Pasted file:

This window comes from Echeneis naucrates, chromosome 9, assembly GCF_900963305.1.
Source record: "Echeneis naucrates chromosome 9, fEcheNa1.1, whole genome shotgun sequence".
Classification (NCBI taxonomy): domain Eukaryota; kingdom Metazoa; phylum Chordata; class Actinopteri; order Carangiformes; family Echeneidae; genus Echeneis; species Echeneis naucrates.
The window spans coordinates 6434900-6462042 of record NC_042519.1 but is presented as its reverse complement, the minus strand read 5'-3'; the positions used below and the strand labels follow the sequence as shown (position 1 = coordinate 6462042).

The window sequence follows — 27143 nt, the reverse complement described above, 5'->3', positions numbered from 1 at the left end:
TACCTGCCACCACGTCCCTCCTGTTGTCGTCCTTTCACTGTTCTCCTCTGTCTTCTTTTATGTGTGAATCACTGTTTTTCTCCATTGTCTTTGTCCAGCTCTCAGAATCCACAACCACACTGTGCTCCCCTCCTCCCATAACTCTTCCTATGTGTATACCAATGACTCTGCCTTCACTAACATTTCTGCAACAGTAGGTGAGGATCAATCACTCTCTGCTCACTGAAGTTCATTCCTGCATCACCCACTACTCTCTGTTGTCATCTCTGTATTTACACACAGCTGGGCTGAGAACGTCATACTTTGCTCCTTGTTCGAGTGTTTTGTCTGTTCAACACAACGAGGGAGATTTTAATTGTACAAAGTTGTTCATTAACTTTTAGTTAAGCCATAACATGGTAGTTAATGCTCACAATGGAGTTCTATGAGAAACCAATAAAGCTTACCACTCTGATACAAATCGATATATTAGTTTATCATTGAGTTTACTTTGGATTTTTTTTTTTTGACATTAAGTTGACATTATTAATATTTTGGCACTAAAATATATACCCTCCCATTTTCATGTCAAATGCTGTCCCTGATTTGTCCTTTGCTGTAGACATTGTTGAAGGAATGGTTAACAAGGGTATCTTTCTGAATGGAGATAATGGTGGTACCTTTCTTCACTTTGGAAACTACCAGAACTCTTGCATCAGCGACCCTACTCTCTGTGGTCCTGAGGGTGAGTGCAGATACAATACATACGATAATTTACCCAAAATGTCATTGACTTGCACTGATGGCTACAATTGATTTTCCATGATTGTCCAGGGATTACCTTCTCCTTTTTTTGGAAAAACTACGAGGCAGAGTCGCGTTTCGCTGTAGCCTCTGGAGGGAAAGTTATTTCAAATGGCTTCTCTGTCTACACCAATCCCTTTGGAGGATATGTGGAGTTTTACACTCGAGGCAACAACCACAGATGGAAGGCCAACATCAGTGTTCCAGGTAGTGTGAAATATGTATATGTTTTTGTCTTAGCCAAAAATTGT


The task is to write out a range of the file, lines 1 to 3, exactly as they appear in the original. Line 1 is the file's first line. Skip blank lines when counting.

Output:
This window comes from Echeneis naucrates, chromosome 9, assembly GCF_900963305.1.
Source record: "Echeneis naucrates chromosome 9, fEcheNa1.1, whole genome shotgun sequence".
Classification (NCBI taxonomy): domain Eukaryota; kingdom Metazoa; phylum Chordata; class Actinopteri; order Carangiformes; family Echeneidae; genus Echeneis; species Echeneis naucrates.